7. Zac Taylor (Bengals):  I put him here even though I am confident he will be the coach in Cincy next  year.  The basis for his position here is that reports lead me to conclude that expectations for the Bengals are sky-high with the return of Joe Burrow and the maturing of the young roster – – notwithstanding a Bengals’ record of 6-25-1 over the past 2 seasons.  But the Bengals play in a very difficult division and are not going to meet sky-high expectations.  The reason Taylor will be back in Cincy in 2022 is that he has time and money left on his contract there and the Bengals notoriously do not like to pay coaches not to coach.
  8. Mike Zimmer (Vikings):  He has been the Vikes’ head coach for 7 seasons now; he has been in the playoffs 3 times; his coaching record in Minnesota is 64-47-1.  I put him here because there is no positive trend to his teams’ performances, and it may be that fans and ownership in Minnesota may want to “go in a different direction.

Before getting into specifics about the upcoming 2021 season, let me present an observation from Bob Molinaro in the Hampton Roads Virginian-Pilot from several months ago:

Looking back: The next NFL schedule won’t have more than three exhibition games per team. It’s incredible that before the league moved to 16 games in 1978, teams played six preseason dates. Six!”

Given the injury-phobia that is clearly exhibited by many teams/coaches around the league, try to imagine who would be on the field in six Exhibition Games in 2021.  But Molinaro is absolutely correct; there used to be 6 of those meaningless games prior to every season.  When – not if but when – the NFL and the NFLPA come to an agreement on how much more of a percentage of revenue needs to go to players to accept an 18th regular season game with 2 Bye Weeks in the regular season schedule for each team, I hope they cut the Exhibition Game schedule to one or two games at the most.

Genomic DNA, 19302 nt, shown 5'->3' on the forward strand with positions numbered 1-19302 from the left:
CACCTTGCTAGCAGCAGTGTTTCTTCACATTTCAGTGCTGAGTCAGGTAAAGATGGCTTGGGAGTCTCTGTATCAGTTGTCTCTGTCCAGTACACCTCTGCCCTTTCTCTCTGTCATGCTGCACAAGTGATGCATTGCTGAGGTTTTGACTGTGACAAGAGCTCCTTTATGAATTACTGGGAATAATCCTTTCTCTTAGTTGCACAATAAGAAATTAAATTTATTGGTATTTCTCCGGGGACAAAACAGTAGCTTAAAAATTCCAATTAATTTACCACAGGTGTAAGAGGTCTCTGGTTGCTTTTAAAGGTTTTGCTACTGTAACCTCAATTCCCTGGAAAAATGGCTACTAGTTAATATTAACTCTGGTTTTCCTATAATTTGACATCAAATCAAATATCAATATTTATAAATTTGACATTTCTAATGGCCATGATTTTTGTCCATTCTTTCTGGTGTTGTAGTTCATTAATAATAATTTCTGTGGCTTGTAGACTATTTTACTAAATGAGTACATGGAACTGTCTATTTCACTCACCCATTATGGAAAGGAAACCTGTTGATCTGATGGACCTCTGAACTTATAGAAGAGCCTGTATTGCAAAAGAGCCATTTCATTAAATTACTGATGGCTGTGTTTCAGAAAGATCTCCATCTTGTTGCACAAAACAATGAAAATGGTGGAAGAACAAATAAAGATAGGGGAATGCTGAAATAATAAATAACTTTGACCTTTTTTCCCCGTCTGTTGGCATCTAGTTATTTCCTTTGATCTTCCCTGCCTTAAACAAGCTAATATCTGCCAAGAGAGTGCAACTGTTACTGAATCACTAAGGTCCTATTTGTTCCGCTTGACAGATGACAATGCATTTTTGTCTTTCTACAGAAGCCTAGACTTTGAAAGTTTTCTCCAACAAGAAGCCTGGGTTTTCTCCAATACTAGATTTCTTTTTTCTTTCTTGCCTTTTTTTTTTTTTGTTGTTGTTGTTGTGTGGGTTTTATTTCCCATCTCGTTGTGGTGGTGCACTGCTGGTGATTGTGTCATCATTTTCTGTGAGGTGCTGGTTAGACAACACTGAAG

NFL players have an adage:

  • Father Time has never missed a tackle.

Before anyone leaps to inform me that Tom Brady is 44 years old and is still “going strong”, that adage is something fans and coaches need to keep in mind.   So, let me list here six players who just might feel Father Time’s presence as the season wears on.  Please note, all the players I have here are ones who have had laudatory careers; they are ones who I think might be coming close to entering the “next phase” of their lives:

  1. Calais Campbell: He is 35 years old and that is pushing it for a defensive lineman and pass rusher.
  2. Ezekiel Elliott:  He is not old – 26 years old to be specific.  However, he has had almost 1700 touches in his career to date; that is a lot of pounding on his body.
  3. Derrick Henry:  He is not old – 27 years old to be specific.  However, he has led the NFL in rushing attempts for each of the past two seasons carrying the ball a total of 681 times in those two seasons; that is a lot of pounding on his body too.
  4. AJ Green:  He is 33 years old and entering his 10th NFL season.  He may have lost a step because in 2020 he caught 47 passes for 523 yards in 16 games.  Just two seasons ago in 2019, he caught 46 passes for 694 yards in only 9 games.